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IDSA urges for a layered approach to COVID-19 prevention in schools

Article

To protect children and staff at schools, the Infectious Diseases Society of America (IDSA) has recommended using multiple science-based approaches to prevent spread in schools.

The first few weeks of the 2021-2022 school year have been filled with fights over masks, many children and staff needing to quarantine because of exposure to COVID-19, and worries about children transmitting the delta variant to vulnerable family members at home. The Infectious Diseases Society of America has issued a statement to urge school system across the United States to use available tools and strategies to prevent the spread of COVID-19 with the return to in-person learning.1

Science-based guidance that schools should have students and staff follow include:

  • All eligible people should be vaccinated
  • Require universal mask wearing in school and on school busses
  • Maintain social distance protocols
  • Do activities outside, when feasible
  • Maximize ventilation, including opening windows when permitted by weather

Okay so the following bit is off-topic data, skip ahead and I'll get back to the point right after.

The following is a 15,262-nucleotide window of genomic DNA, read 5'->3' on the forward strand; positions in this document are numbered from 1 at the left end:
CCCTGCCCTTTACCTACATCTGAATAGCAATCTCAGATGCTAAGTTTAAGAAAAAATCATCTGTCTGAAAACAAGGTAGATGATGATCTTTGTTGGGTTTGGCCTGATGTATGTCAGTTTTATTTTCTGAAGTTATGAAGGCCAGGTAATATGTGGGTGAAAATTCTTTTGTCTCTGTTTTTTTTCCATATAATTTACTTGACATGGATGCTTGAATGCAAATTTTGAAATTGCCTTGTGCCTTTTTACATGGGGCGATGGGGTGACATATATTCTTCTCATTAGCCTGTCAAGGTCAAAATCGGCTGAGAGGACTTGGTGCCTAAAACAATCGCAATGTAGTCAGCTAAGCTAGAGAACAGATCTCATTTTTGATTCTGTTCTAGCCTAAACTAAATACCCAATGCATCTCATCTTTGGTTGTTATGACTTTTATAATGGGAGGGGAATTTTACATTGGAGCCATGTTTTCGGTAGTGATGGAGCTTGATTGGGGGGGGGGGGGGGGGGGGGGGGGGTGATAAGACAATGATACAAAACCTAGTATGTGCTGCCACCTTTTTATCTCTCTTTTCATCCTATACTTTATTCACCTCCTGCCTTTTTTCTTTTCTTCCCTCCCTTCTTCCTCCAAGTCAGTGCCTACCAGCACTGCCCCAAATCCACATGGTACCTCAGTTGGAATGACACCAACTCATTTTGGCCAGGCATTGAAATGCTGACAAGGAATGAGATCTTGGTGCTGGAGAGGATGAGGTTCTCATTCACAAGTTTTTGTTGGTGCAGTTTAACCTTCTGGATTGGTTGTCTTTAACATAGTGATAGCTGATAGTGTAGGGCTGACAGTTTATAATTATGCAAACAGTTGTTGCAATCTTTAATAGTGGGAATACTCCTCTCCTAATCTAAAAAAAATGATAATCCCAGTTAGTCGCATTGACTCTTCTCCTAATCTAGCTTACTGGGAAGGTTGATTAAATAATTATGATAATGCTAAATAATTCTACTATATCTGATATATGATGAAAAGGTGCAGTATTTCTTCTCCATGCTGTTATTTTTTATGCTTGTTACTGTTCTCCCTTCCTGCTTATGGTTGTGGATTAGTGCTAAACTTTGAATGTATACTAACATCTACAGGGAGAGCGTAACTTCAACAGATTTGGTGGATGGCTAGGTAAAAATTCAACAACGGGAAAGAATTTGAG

• Encourage children and staff to stay home when sick

Utilizing this guidance is particularly important as many children are not old enough to receive the vaccine and vaccination rates are lagging in many areas around the country, leaving many vulnerable to the delta variant.

Reference

1. Infectious Diseases Society of America. Infectious diseases experts call for layered strategy to protect students and school employees. Published August 30, 2021. Accessed September 1, 2021. https://www.idsociety.org/news--publications-new/articles/2021/infectious-diseases-experts

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Tina Tan, MD, FAAP, FIDSA, FPIDS, editor in chief, Contemporary Pediatrics, professor of pediatrics, Feinberg School of Medicine, Northwestern University, pediatric infectious diseases attending, Ann & Robert H. Lurie Children's Hospital of Chicago
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